Out of the Blue
Live at Phil Brady's, Baton Rouge, LA 9/15/2005
If you read my last review, you might recall mention of my good friend George. Well, when we all left our various foolishnesses behind, George, a precocious and tenacious salesman in the wholesale liquor trade (a liquor salesman is an excellent roommate to have, by the way. Other folks might have a 6-pack of Heineken in the fridge, we had a variety of microbrews to sample when the urge hit) left the spent carnival ride of Baton Rouge to go on to great fortune wining and dining the culinary elite of New Orleans. A good life indeed. Going to spend a day in the city with George often entailed attending an upscale Sideways type event, sampling bottle of champagne that I could trade my car in for. Unfortunately one of the countless tragedies of Katrina's wrath is the decimation of the New Orleans restaurant scene, as formidable a swat as say the New York music scene.
He spent a couple weeks gathering his senses in town before ploughing his Rolodex and securing a position with a winery in California, so big up, George. On his last night we drag-assed into my favorite old watering hole, Phil Brady's, Home of the World Famous Blues Jam (Yes! that famous Blues Jam!) and luckily staggering distance from the house, and lo, young Clay McClinton, looking resplendent with a gleaming hand crafted Renaissance guitar around his neck, was holding court, getting the small potatoes coke dealers and milfs (and even a few gilfs - the humidity does wonders for your skin down here) to the dance floor. Blessed and cursed with being the son of roots rock legend Delbert McClinton, Clay seems to have inherited his dad's trait for creating the People's Rock, and the ability to turn a shit gig like a quarter-filled bar in nowheresville into a great night out.
His self-released CD reflects a lot of the great things about his live presence:
1) His piano player, Kevin McKendree, is the instrumental star of the outfit. He had the innate sense of what to play and what not, it was a joy. We get a lot of roots rock coming through here and the keyboard player is usually the Achilles Heel.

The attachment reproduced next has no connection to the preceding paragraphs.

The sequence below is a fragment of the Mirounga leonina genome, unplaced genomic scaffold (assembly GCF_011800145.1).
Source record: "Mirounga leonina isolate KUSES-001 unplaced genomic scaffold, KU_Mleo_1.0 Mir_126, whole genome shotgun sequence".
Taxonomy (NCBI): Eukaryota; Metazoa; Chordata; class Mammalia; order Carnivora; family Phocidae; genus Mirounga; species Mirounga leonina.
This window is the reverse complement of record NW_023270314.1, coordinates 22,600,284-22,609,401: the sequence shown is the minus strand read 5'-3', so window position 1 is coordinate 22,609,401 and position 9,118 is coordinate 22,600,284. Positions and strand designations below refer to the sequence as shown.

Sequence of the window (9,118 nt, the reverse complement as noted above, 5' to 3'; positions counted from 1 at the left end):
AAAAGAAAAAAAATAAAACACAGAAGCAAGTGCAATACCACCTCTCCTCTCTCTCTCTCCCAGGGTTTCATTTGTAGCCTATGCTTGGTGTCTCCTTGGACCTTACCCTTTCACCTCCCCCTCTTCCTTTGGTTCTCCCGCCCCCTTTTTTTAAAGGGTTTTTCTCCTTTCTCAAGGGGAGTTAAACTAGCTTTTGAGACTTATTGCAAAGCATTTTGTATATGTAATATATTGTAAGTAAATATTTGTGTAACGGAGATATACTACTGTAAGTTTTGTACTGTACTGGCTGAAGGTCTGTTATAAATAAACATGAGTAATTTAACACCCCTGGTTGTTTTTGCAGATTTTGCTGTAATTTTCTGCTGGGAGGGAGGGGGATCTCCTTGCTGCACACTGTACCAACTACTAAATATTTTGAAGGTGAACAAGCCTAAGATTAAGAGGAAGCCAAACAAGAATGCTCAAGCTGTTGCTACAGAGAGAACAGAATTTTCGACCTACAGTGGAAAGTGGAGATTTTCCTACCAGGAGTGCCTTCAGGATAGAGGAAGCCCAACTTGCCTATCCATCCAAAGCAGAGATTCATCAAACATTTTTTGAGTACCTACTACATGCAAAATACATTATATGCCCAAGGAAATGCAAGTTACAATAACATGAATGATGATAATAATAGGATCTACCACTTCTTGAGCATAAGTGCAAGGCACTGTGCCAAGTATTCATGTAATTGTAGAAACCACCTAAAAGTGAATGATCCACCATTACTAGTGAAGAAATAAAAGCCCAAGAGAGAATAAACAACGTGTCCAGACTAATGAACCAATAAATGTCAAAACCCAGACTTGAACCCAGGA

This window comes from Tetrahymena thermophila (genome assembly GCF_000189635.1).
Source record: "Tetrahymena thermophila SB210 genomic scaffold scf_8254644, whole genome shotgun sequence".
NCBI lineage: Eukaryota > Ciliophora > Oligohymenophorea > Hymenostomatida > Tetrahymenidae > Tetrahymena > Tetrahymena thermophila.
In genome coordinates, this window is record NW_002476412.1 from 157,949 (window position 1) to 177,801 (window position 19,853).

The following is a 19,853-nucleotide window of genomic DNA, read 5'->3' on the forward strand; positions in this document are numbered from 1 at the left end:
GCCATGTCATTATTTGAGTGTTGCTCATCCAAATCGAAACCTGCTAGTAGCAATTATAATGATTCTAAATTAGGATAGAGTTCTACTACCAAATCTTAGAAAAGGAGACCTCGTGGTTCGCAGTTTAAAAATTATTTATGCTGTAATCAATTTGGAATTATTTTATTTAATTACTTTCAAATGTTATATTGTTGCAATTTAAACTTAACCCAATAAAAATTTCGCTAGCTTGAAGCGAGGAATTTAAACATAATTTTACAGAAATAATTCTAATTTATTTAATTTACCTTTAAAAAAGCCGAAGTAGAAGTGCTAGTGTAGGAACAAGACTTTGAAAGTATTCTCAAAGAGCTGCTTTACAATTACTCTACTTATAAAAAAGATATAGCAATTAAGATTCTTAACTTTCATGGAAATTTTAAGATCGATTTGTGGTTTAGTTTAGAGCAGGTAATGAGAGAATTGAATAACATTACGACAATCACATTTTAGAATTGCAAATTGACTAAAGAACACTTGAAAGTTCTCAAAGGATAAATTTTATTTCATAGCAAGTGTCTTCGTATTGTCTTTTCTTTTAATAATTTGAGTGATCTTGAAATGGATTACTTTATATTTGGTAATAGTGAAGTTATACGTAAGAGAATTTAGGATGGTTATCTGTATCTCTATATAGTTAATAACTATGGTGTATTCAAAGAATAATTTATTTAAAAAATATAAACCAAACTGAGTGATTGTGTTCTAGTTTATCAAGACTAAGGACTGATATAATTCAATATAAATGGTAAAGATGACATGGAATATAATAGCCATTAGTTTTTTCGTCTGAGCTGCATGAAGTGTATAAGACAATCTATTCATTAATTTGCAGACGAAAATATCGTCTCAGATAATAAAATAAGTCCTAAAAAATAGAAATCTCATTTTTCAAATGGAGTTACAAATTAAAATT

2) Clay himself is no virtuoso guitarist, singer or even lyricist, but it all works in his favor. His songs are just right. There was nary a cringe-moment in his act, just one excellent song after another, and surprisingly fresh covers of "Dead Flowers" and "Any Way That You Do" to boot.
There are a number of great moments on this CD, like the country-fried Meters juke-rock of "Blues in the Morning" and the resplendent recontextualization of the melody from "People Get Ready" into the superb country shuffle "Lonesome Time." My favorite moments are the singer-songwriter ballad "Jerimiah" where the whole band clicks like a Swiss clock, like how the great songs by Townes Van Zandt work. Also great is the New Orleans funk of "Starting to Itch" with great deep honking horns and just enough of everything to keep it rocking and not venture into the annoying territory in which I find most New Orleans funk resides (we get even more of it than roots rock around here.)
I think that is the key to why I really like this record more than recent releases by roots heavyweights like John Hiatt and even his old man, there is no point on the record where I wanna move on to something else. Its great players playing great songs that they wrote, and nothing more than that. It is not a product of ineptitude, its by judicious use of restraint. Its resisting putting too much icing on the cake, or too much white gravy on the chicken fried steak. Its a great record, and he's a great performer, and if you want to show how cool you really are, drag some friends out to see him when he's half-filling a bar near you. You may not be making the scene, but you will be having a better night because of it.
Alex V. Cook listens to everything and writes about most of it. His latest book, the snappily titled Louisiana Saturday Night: Looking for a Good Time in South Louisiana's Juke Joints, Honky-Tonks, and Dance Halls is an odyssey from the backwoods bars and small-town dives to the swampside dance halls and converted clapboard barns of a Louisiana Saturday Night. Don't leave Heathrow without it. His first book Darkness Racket and Twang is available from SideCartel. The full effect can be had at alex v cook.com